Happy Monday, Skint pals,
Do any shopping this weekend? Exchange any unwanted Christmas prezzies? Or did you get all that out of the way on Xmas morning? Yep, apparently more than 200,000 items were listed on eBay over Christmas Day and Boxing day. 200,000! There are a whole lot of speedy people out there, put their prezzies up for sale whilst still shaking their uncle’s hand beside the tree..
And those eBay numbers are small beans when you compare them to music magpie‘s. That’s the online trade-in site for DVDs, CDs etc,where more than two million gifts were listed on Christmas Day and Boxing Day, with the busiest time being between 10am and 11am on Christmas morning. I hadn’t even unwrapped my Chocolate Orange by then. What did all these folk do – sneak away from the tree to post their unwanted gifts from the privacy of the loo? Or is the etiquette now to brazenly sell your unwanted multiple copies of the Twighlight DVDs right in front of the givers nose?
I’m definitely not against exchanging unwanted Christmas gifts – far from it. In fact, I’m practically a regular at the M&S returns desk. But I’d normally wait till at least the 27th for decency’s sake. Still,if you’re listing stuff online I guess it’s better to do it fast before all the other Twilight DVDs show up and crash your party. The top categories of unwanted Xmas gifts for sale this festive season were clothes, accessories, music and computers – all of which do great on eBay. And if you’re not too strapped for cash, or if you just feel a bit icky about profiting from a Xmas gift, you can list the item on eBay announcing that you’ll give the money to charity. Steven Heywood of eBay says: “There’s evidence that if you sell an item for charity, you’ll actually end up selling your item for a higher price – so everyone wins.”
Selling Unwanted Gift Cards
What about if, rather than an unwanted Xmas jumper, you got a gift card for a shop you don’t fancy? Since retailers won’t take back gift cards you might think you’re stuck with trying to spend thirty quid at Christmas Jumpers R Us, but actually there’s a big market for buying and selling these online. You will need to sell the gift card for less than face value – typically 20% less – otherwise people could just buy them instore. And be prepared to answer questions about when it expires, when it was bought etc – buyers need to know the vouchers are genuine before parting with their cash.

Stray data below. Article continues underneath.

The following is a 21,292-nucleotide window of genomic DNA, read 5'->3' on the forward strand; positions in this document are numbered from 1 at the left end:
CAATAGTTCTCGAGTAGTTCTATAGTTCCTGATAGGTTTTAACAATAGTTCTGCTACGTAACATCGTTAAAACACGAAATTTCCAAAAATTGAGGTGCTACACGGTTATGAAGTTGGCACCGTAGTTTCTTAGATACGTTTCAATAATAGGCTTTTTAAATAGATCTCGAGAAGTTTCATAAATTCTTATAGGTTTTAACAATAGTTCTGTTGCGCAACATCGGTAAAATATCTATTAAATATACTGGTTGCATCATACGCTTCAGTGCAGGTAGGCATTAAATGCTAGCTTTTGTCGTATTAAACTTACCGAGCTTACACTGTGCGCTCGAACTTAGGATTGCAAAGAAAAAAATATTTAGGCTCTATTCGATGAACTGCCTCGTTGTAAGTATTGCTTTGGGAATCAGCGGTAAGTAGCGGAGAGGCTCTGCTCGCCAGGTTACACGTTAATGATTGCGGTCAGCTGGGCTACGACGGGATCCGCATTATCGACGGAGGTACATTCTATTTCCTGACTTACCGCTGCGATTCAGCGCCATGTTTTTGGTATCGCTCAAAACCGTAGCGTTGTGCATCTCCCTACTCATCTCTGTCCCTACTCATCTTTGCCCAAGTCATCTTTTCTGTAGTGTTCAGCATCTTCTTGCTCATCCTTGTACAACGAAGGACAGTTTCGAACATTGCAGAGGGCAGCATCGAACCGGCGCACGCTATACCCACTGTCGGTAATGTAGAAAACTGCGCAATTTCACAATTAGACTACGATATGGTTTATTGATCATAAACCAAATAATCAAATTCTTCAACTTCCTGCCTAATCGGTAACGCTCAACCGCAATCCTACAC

Similarly, there are bound to be other people right now selling their unwanted Xmas gift cards for your favourite shops for way less then retail value. It’s a great way to bag a bargain as long as you’re careful, check them out before buying, and maybe even, if the sellers are in the same city, try to meet at the actual store to verify the value of the card before you hand over your money.
So, what do you do with an unwanted Christmas gift? Return it to the shop, sell it online or fob it off on someone else? As someone with a January birthday I know I’ve received more than one unwanted Christmas ‘treasure’ over the years . . . Or are you someone who hangs onto all of the presents you receive, taking the view that gifts shouldn’t be traded? Go on, spill the beans . . .
PS: If I’m paid to mention a company in a blog post I’ll always declare it using the words ‘sponsored link/post.’ If you don’t see these in a post I’ve not been paid or perked in any way and am just mentioning stuff that I think you might like/is relevant. Just so we’re clear here . . .